What do I need to know about opioid safety?

  • Talk to your healthcare provider if you want to stop taking an opioid. Your pain may go away before you finish the prescription. That is okay. Your provider will help you lower the dose slowly if you have been taking it longer than 2 weeks. A sudden stop may cause dangerous side effects.
  • Follow instructions for what to do with prescription opioids you do not use. Your healthcare provider will give you instructions for how to dispose of it safely. This helps make sure no one else takes it.
  • Keep opioids out of the reach of children. A child can easily overdose on even a small amount of any opioid. Store opioids in a locked cabinet or in a location that children cannot get to.

Call your local emergency number (911 in the US), or have someone else call if:

  • You have a seizure.
  • You cannot be woken.
  • You are not breathing, or your breathing is very slow.
  • You are making choking or gurgling sounds when you breathe.
  • Your body is limp.

When should I or someone close to me call my doctor?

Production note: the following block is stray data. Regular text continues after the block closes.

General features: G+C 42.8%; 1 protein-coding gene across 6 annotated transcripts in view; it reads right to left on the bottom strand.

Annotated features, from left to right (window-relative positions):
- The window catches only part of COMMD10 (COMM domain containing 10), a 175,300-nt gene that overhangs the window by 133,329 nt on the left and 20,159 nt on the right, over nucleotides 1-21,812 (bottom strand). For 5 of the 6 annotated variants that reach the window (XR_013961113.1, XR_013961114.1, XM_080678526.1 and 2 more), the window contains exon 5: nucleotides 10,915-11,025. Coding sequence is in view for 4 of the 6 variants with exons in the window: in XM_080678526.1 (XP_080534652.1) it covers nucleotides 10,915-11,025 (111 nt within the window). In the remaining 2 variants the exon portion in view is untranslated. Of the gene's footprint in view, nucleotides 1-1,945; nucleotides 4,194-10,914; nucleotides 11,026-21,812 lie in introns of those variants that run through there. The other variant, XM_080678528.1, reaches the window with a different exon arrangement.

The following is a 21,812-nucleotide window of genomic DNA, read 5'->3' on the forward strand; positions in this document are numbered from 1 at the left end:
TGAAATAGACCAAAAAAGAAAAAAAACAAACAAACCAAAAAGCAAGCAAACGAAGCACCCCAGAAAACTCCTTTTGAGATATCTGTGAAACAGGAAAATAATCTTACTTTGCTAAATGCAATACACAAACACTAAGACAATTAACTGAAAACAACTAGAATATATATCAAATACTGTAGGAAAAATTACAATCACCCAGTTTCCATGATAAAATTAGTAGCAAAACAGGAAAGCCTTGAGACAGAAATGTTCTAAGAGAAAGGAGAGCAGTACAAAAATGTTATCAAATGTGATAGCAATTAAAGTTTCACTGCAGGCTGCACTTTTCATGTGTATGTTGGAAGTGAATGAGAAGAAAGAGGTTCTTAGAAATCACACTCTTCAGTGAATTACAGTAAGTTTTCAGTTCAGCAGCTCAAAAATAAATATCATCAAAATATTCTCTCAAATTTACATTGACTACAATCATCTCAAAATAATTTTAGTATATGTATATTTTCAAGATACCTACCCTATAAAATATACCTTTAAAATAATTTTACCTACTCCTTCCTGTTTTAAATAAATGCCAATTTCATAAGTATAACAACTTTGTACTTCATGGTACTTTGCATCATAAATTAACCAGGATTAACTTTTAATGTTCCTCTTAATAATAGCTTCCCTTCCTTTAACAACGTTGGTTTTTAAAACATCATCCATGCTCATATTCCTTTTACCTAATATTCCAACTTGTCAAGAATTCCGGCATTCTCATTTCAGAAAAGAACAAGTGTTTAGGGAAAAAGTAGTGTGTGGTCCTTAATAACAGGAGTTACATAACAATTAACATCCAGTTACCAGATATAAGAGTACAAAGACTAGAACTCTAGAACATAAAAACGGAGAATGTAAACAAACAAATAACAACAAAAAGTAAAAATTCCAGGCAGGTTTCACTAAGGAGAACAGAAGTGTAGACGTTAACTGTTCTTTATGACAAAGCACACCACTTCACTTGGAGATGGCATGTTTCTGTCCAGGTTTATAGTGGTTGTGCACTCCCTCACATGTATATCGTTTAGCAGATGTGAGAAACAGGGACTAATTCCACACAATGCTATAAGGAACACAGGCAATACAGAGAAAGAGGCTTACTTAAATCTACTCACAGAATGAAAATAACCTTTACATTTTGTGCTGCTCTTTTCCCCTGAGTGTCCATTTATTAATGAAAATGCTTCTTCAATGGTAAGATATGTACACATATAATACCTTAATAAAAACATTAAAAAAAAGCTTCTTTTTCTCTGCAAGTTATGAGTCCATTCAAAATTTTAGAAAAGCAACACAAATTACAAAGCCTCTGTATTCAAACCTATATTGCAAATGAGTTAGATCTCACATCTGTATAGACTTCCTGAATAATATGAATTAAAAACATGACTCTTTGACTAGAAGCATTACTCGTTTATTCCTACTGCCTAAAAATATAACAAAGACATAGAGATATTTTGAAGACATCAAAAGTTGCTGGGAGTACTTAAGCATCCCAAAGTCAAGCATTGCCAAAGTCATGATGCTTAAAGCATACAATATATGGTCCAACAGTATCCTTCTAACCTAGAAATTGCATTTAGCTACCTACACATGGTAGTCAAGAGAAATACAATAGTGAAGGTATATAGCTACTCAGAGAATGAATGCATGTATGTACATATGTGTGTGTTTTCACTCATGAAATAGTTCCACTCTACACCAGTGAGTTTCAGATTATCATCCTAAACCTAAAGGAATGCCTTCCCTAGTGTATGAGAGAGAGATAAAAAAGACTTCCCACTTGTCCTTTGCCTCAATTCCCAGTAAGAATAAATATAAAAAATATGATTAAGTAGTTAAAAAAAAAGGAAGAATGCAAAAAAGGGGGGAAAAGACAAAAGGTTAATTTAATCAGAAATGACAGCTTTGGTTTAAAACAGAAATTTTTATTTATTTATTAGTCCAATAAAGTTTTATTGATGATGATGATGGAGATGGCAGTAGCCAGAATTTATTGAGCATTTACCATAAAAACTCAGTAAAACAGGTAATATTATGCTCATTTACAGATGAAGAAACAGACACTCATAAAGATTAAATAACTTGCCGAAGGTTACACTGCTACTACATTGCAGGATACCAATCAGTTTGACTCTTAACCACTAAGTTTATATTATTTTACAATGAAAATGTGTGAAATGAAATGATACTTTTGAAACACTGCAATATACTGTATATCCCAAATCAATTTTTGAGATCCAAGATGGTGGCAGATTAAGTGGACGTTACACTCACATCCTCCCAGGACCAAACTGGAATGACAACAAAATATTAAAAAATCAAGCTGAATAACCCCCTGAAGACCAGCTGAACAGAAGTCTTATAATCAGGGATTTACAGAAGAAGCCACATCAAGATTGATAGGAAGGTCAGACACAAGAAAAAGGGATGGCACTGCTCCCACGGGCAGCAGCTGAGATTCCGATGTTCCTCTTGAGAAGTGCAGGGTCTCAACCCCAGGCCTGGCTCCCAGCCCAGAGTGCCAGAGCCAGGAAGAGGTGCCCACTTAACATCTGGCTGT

• Your breathing is slow or shallow.
  • Your heartbeat is slower than usual.
  • You have pale or clammy skin.
  • You have blue fingernails or lips.
  • Your speech is slurred, or you are confused.
  • You are dizzy or stumble when you walk.
  • You are extremely drowsy, or you have trouble staying awake or speaking.
  • You cannot stop vomiting.
  • You have questions or concerns about your condition or care.

Care Agreement

You have the right to help plan your care. Learn about your health condition and how it may be treated. Discuss treatment options with your healthcare providers to decide what care you want to receive. You always have the right to refuse treatment. The above information is an educational aid only. It is not intended as medical advice for individual conditions or treatments. Talk to your doctor, nurse or pharmacist before following any medical regimen to see if it is safe and effective for you.

© Copyright IBM Corporation 2018 Information is for End User's use only and may not be sold, redistributed or otherwise used for commercial purposes. All illustrations and images included in CareNotes® are the copyrighted property of A.D.A.M., Inc. or IBM Watson Health

Further information

Always consult your healthcare provider to ensure the information displayed on this page applies to your personal circumstances.